The jack [TRS] on your mic is one normally used used for camera mic inputs, rarely for computer mics.
To a computer, that looks like a headphone jack [TRS], not a headset jack [TRRS], which would look like this
To a computer, a simple mic jack [TS] should look like this
Some computers can automatically figure out all the combinations, but few are ever smart enough to be able to tell the difference between headphones & mic if they're both on the same jack type.
A computer will use a simple 'which pins are connected, at what impedances' to try figure this out. Speakers/headphones will have an impedance between 4 - 250Ω, a cheap mic somewhere in the thousands, 2.000Ω or more …but how does it figure it out if there are 'too many pins' for a mic, but 'too much impedance' for headphones? That's where some struggle.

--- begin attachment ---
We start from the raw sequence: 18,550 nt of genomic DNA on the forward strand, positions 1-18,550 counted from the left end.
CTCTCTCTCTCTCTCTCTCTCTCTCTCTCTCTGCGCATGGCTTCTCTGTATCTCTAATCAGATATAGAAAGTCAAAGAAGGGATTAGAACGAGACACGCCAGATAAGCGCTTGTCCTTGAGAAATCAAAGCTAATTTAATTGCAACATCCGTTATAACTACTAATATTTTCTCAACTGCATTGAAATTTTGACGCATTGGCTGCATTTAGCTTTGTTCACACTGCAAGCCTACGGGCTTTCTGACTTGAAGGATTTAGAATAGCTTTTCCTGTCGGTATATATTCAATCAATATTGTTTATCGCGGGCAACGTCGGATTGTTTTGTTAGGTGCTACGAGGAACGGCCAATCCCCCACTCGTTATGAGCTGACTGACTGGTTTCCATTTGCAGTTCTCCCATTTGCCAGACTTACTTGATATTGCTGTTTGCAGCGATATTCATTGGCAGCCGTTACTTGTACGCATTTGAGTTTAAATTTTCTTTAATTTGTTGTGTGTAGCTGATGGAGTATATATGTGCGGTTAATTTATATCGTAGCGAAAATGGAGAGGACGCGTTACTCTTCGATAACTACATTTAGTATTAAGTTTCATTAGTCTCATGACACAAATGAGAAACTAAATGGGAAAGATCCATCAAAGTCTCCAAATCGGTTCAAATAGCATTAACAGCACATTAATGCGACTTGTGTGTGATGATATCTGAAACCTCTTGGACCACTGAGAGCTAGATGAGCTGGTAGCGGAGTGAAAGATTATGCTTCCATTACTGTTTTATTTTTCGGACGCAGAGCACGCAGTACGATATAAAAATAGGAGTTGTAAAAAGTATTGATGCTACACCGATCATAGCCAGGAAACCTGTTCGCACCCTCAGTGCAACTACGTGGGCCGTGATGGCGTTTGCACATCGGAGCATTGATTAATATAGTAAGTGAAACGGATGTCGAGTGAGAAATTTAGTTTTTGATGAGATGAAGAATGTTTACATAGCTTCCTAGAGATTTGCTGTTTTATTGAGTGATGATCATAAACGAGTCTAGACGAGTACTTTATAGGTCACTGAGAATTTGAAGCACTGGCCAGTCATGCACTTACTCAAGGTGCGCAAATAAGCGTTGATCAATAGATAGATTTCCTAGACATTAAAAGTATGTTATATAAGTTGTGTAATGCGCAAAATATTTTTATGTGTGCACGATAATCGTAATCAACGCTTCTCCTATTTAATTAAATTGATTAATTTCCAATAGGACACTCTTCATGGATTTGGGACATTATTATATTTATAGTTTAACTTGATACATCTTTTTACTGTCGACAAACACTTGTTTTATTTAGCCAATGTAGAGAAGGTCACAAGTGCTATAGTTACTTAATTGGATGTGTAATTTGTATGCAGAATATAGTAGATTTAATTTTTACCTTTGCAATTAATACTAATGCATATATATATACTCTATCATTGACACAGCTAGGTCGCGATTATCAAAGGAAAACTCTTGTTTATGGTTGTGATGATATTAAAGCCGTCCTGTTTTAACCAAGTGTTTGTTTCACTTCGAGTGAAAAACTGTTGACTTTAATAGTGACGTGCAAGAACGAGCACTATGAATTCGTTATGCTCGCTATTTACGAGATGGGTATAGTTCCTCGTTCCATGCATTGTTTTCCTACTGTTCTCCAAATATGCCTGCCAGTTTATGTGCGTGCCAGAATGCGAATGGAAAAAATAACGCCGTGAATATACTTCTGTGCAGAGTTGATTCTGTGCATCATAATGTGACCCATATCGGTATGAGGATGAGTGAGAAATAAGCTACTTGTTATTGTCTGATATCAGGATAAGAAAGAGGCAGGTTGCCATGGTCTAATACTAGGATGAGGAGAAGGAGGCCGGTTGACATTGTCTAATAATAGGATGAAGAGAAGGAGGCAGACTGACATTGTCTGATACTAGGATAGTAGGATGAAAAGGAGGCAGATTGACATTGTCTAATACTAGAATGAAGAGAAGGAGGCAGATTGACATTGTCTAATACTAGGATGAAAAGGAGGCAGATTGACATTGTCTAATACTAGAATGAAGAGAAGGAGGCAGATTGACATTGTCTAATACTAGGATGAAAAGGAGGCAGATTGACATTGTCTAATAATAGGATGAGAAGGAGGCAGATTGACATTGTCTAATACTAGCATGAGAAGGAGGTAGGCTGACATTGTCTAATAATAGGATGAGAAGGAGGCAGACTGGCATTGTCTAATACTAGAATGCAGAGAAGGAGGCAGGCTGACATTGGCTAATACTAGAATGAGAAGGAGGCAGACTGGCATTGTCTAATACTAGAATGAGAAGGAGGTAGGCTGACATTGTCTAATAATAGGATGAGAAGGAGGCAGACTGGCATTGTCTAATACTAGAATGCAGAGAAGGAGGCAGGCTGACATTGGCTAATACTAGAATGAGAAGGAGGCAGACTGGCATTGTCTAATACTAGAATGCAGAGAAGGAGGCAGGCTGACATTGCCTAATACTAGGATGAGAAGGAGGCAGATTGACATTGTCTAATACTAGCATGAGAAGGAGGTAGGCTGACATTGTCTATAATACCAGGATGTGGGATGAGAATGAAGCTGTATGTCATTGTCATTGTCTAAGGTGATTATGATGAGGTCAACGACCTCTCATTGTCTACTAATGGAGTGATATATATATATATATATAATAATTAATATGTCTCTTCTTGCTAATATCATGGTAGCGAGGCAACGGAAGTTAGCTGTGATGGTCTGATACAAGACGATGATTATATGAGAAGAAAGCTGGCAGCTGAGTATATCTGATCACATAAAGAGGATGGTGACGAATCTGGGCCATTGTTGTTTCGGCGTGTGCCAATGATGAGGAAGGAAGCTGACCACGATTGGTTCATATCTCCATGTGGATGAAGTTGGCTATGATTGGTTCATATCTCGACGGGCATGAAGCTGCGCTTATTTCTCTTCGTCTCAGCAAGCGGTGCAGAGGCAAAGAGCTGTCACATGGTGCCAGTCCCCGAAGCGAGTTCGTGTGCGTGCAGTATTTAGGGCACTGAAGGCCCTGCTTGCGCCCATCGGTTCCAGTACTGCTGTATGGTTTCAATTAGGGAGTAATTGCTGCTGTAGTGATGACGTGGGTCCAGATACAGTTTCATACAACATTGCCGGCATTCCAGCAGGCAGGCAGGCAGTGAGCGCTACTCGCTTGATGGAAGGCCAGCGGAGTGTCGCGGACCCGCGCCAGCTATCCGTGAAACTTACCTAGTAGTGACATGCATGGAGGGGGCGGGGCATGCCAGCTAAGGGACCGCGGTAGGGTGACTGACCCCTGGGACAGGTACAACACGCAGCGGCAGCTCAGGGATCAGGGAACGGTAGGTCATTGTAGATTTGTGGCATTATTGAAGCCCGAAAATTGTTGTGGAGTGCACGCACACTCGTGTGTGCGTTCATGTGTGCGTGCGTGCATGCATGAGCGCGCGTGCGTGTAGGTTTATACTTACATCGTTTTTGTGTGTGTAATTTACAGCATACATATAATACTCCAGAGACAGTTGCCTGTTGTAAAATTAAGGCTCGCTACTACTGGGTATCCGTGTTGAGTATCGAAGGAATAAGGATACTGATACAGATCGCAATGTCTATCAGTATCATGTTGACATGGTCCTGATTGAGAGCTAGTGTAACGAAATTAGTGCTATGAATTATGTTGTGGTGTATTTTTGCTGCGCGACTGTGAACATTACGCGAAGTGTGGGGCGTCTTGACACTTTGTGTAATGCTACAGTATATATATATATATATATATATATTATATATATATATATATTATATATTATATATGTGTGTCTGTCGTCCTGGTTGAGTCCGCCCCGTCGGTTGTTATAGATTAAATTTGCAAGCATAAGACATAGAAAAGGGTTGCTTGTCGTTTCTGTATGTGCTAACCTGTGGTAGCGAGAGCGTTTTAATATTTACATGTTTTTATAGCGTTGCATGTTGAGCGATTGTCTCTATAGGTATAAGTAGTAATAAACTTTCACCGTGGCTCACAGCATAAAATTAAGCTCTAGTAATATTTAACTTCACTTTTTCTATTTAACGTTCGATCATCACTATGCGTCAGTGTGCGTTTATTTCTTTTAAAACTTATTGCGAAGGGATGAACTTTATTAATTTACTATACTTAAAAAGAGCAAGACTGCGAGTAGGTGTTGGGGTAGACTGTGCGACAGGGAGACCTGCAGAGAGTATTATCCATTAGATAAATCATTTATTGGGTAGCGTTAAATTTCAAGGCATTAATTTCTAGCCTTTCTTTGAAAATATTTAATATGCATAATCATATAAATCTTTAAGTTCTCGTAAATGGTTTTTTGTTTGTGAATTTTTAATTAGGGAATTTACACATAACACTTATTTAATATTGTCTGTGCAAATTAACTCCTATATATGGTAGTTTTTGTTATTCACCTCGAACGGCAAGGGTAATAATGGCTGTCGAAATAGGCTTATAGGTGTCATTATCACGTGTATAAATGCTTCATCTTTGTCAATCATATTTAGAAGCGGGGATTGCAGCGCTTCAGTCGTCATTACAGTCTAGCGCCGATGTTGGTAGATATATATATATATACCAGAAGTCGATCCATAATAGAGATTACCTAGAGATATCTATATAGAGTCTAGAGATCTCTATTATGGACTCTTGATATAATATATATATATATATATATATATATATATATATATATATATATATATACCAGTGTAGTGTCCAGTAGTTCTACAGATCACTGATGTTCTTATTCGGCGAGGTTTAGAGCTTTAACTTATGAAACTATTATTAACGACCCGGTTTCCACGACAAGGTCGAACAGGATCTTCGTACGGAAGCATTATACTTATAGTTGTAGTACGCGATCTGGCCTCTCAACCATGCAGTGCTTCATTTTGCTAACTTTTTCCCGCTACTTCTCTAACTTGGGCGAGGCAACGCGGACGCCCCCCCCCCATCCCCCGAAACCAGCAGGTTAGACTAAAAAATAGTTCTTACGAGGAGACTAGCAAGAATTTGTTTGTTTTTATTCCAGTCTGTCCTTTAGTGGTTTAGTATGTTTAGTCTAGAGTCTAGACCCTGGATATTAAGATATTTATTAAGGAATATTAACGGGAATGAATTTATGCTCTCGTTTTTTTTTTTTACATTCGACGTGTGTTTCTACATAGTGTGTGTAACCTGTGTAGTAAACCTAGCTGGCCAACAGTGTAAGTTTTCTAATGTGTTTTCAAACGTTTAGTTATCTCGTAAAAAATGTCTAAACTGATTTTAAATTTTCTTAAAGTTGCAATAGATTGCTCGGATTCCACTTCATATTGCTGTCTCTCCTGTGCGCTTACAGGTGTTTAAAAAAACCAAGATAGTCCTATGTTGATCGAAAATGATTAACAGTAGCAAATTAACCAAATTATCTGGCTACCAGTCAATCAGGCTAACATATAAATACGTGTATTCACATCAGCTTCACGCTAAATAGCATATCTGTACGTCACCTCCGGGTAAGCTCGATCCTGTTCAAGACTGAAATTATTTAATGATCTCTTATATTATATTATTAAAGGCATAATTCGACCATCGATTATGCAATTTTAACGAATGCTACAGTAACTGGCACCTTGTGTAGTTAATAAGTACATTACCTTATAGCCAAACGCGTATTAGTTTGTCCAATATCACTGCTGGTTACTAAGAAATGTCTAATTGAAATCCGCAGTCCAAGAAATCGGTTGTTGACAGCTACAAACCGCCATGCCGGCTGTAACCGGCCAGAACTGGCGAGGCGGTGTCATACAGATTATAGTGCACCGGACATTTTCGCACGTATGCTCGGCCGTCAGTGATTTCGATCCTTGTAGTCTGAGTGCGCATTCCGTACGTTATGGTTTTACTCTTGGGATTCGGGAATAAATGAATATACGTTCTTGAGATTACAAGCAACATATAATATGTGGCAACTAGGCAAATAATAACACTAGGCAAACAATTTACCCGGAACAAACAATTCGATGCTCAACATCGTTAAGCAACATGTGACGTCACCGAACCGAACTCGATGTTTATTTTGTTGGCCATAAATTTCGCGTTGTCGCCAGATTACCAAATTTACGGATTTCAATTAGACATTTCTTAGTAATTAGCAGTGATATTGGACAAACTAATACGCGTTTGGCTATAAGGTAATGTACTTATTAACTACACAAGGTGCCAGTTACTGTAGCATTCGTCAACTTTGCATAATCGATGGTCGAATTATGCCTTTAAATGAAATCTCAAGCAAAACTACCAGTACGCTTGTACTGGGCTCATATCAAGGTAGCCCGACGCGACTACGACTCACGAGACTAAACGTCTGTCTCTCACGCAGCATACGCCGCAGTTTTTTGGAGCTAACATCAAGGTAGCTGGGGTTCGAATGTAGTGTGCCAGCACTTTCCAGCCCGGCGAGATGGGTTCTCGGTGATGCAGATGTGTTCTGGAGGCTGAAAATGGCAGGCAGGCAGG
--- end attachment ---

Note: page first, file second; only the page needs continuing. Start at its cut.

See CableChick - Understanding TRRS and Audio Jacks for a more comprehensive guide.
What you need is a camera mic to headset adapter, such as this one from Røde [who make a lot of mics, for cameras & otherwise].
This will then force your computer to see it as a headset… just without earphones. It may show a phantom output, but you can ignore it.
There used to be additional confusion over the precise pinout of a TRRS jack, but thankfully just about everything has now settled on the CTIA standard.